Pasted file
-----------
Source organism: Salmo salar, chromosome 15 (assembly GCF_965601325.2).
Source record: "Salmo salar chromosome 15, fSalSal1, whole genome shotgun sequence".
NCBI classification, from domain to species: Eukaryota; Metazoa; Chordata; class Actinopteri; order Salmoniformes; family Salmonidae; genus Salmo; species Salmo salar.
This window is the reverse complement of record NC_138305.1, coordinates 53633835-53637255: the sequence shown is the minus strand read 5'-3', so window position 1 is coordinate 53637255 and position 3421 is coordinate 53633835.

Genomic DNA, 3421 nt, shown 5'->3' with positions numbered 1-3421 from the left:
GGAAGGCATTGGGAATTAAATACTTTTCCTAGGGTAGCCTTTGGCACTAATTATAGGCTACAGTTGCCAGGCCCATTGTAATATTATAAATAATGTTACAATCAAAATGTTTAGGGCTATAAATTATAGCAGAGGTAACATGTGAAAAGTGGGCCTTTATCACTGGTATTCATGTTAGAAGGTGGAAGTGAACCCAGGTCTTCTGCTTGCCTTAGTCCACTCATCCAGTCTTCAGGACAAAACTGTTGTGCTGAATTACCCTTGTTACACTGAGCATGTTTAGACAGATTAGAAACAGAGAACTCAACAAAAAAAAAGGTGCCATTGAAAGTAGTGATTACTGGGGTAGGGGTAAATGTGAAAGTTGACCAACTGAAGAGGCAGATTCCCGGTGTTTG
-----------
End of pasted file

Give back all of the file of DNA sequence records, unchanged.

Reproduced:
Source organism: Salmo salar, chromosome 15 (assembly GCF_965601325.2).
Source record: "Salmo salar chromosome 15, fSalSal1, whole genome shotgun sequence".
NCBI classification, from domain to species: Eukaryota; Metazoa; Chordata; class Actinopteri; order Salmoniformes; family Salmonidae; genus Salmo; species Salmo salar.
This window is the reverse complement of record NC_138305.1, coordinates 53633835-53637255: the sequence shown is the minus strand read 5'-3', so window position 1 is coordinate 53637255 and position 3421 is coordinate 53633835.

Genomic DNA, 3421 nt, shown 5'->3' with positions numbered 1-3421 from the left:
GGAAGGCATTGGGAATTAAATACTTTTCCTAGGGTAGCCTTTGGCACTAATTATAGGCTACAGTTGCCAGGCCCATTGTAATATTATAAATAATGTTACAATCAAAATGTTTAGGGCTATAAATTATAGCAGAGGTAACATGTGAAAAGTGGGCCTTTATCACTGGTATTCATGTTAGAAGGTGGAAGTGAACCCAGGTCTTCTGCTTGCCTTAGTCCACTCATCCAGTCTTCAGGACAAAACTGTTGTGCTGAATTACCCTTGTTACACTGAGCATGTTTAGACAGATTAGAAACAGAGAACTCAACAAAAAAAAAGGTGCCATTGAAAGTAGTGATTACTGGGGTAGGGGTAAATGTGAAAGTTGACCAACTGAAGAGGCAGATTCCCGGTGTTTG